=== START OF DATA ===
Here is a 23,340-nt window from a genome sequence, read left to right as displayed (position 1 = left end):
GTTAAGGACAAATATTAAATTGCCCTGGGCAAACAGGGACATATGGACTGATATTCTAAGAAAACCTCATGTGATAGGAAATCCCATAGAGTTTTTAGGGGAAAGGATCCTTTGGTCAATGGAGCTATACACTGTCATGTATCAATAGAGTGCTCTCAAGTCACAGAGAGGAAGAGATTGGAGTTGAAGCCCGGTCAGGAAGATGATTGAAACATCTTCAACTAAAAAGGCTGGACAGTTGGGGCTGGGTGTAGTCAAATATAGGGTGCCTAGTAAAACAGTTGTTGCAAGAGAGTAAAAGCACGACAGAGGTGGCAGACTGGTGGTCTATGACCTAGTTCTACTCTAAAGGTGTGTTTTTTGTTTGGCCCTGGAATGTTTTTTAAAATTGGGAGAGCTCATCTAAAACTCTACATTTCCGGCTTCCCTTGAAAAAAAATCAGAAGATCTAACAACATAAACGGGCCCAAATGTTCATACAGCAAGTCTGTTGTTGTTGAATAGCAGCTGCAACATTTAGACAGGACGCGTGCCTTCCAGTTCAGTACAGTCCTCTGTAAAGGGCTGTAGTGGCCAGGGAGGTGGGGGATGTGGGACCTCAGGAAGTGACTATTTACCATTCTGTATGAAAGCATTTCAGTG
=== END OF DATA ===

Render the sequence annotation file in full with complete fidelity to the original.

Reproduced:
Here is a 23,340-nt window from a genome sequence, read left to right as displayed (position 1 = left end):
GTTAAGGACAAATATTAAATTGCCCTGGGCAAACAGGGACATATGGACTGATATTCTAAGAAAACCTCATGTGATAGGAAATCCCATAGAGTTTTTAGGGGAAAGGATCCTTTGGTCAATGGAGCTATACACTGTCATGTATCAATAGAGTGCTCTCAAGTCACAGAGAGGAAGAGATTGGAGTTGAAGCCCGGTCAGGAAGATGATTGAAACATCTTCAACTAAAAAGGCTGGACAGTTGGGGCTGGGTGTAGTCAAATATAGGGTGCCTAGTAAAACAGTTGTTGCAAGAGAGTAAAAGCACGACAGAGGTGGCAGACTGGTGGTCTATGACCTAGTTCTACTCTAAAGGTGTGTTTTTTGTTTGGCCCTGGAATGTTTTTTAAAATTGGGAGAGCTCATCTAAAACTCTACATTTCCGGCTTCCCTTGAAAAAAAATCAGAAGATCTAACAACATAAACGGGCCCAAATGTTCATACAGCAAGTCTGTTGTTGTTGAATAGCAGCTGCAACATTTAGACAGGACGCGTGCCTTCCAGTTCAGTACAGTCCTCTGTAAAGGGCTGTAGTGGCCAGGGAGGTGGGGGATGTGGGACCTCAGGAAGTGACTATTTACCATTCTGTATGAAAGCATTTCAGTG